Has the GOP become an anti free trade party?

What say you?

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10 thoughts on “Here A Tariff, There A Tariff

  1. “We can hope that is his play but some of us do not think he is that clever.”

    Well, he manages to outsmart the media and the population on an almost daily basis. We continue to fall for his diversionary 3 ring circus.

  2. I’d be VERY hesitant applying a Depression Era, agricultural commodity, trade war to anything today. (Even if the story stems from a protected Canadian media oligopoly.)

    As longtime a hater of trade & economic policies that work only in favour of global corporations and global capitalists. Generally speaking, tariffs are a good thing. Yes, global trade may be good for business. But it’s bad for people. Free Trade is a philosophy in which people (and governments) have to limbo for scraps bestowed upon them by the Popes of the Holy Market…especially in an era of automation, where the number of jobs are shrinking while global population growth is accelerating. VERY bad combo.

    A less competitive, less efficient, more protected market that’s driven less by over-consumption and debt tends to be more stable and more beneficial to workers. (See unionized factory jobs vs min wage service sector jobs that replaced them) Being able to buy cheaper shit does NOT compensate for having nothing left to pay for it with.

    Someday…We’ve got to realize that WE are the “inefficiency”. WE are the “added cost”. WE & our labour, environment standards etc, are what all these deals are designed to circumvent. WE are the “fat that needs to be trimmed.” But because both US parties and most politicos everywhere are bought & paid for by the very forces benefiting the most…all you get is their version. And these folks are far from geniuses! For example, everything they do now is about unemploying their own customer base.

    That said, actual Trade Wars should be avoided. Huge changes cause huge troubles. Slow, steady, predictable, changes that minimize negative impacts are the way to go. Trump WILL botch this. But just because it’s something he’s proposing, doesn’t mean it’s inherently bad. You gotta look past the Red Team vs Blue Team dynamic programmed into us all.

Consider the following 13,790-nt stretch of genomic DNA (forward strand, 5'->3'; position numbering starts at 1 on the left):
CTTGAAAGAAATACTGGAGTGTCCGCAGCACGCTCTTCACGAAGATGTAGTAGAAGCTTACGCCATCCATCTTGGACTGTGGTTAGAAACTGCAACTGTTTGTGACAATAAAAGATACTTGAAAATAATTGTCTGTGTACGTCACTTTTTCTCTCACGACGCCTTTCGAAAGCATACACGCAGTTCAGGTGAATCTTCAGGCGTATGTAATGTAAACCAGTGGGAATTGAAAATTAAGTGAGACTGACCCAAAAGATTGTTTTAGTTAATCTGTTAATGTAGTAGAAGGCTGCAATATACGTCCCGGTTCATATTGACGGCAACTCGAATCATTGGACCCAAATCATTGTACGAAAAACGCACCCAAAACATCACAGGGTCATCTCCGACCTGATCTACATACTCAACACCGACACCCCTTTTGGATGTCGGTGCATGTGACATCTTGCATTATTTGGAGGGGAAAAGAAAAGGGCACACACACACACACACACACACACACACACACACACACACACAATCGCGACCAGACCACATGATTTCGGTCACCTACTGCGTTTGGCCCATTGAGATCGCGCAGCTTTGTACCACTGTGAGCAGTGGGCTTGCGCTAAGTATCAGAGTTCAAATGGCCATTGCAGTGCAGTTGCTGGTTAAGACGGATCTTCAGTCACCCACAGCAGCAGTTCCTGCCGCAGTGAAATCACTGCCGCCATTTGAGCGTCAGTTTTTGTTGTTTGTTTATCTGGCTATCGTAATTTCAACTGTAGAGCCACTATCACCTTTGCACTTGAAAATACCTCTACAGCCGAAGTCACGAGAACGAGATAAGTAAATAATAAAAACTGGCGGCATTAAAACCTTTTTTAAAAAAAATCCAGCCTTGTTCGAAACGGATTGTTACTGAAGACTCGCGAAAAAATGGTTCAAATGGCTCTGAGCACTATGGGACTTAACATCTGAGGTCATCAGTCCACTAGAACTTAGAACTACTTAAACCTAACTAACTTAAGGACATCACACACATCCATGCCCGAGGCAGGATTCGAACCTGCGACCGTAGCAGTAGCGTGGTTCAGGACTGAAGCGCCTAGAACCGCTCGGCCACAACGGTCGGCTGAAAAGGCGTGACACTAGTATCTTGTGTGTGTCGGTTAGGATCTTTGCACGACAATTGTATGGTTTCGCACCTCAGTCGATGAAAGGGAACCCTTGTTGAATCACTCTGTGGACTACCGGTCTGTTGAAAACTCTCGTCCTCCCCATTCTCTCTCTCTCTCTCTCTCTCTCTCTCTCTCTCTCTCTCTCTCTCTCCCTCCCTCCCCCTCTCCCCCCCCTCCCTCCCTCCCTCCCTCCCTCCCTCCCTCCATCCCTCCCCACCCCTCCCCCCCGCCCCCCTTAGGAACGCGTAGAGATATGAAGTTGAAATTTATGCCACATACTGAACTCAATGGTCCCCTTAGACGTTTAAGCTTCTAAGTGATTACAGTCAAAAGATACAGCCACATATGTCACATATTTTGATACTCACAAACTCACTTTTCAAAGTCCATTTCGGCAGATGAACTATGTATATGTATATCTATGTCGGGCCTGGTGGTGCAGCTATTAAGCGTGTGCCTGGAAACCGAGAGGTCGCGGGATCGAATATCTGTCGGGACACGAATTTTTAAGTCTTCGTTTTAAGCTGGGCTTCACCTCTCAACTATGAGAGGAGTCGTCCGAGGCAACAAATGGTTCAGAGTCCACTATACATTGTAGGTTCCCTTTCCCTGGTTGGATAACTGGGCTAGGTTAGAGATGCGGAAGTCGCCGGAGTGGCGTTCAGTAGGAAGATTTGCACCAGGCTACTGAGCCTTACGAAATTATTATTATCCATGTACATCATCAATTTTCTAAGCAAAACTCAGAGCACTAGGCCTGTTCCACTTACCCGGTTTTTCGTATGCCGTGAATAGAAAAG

1. I put the history in so younger readers realize that there are costs for his actions……costs that could take a decade to rectify….chuq

      1. The young’erns, they don’t even not know how to spell “history” lets alone appreciat-ify it. Theys also don’t unner-stands the coneceptualization of “costs”.

        But yes, despite what our culture thinks, everything comes at a cost. (For example: Cheaper shit means domestic job loses.) Your example is one of the few & more recent examples of tariffs. Mostly because for 30+ years the word “tariff” has only been used within the context of punishing “anti-dumping”, punishing specific countries for trade practices the US gov’t considers “unfair”.

        That’s half the problem right there. We’ve all but lost the very concept of limiting the activity of capitalism. We think they’re gods among men, un-tethered by time & space. Job Creators. Despite the fact their main mission in life is now to eliminate jobs, rather than create them.

        As for costs, it’s likely my home on native land is going to pay the biggest price for Trump’s action. I expect the US is where the majority of our steel & aluminum goes. If this goes south, the minimal industry left in this country will take yet another kick in the nards.

        Speaking of which…Canuckistan just officially endorsed the TPP deal the US luckily avoided.

      2. Got that right.

        The math is just undeniable. (Fewer jobs + growing global population = more competition for less) With predictions of 30-50% of North American jobs ceasing to exist…things are gonna get nasty within a couple of decades. We probably won’t even recognize the place anymore.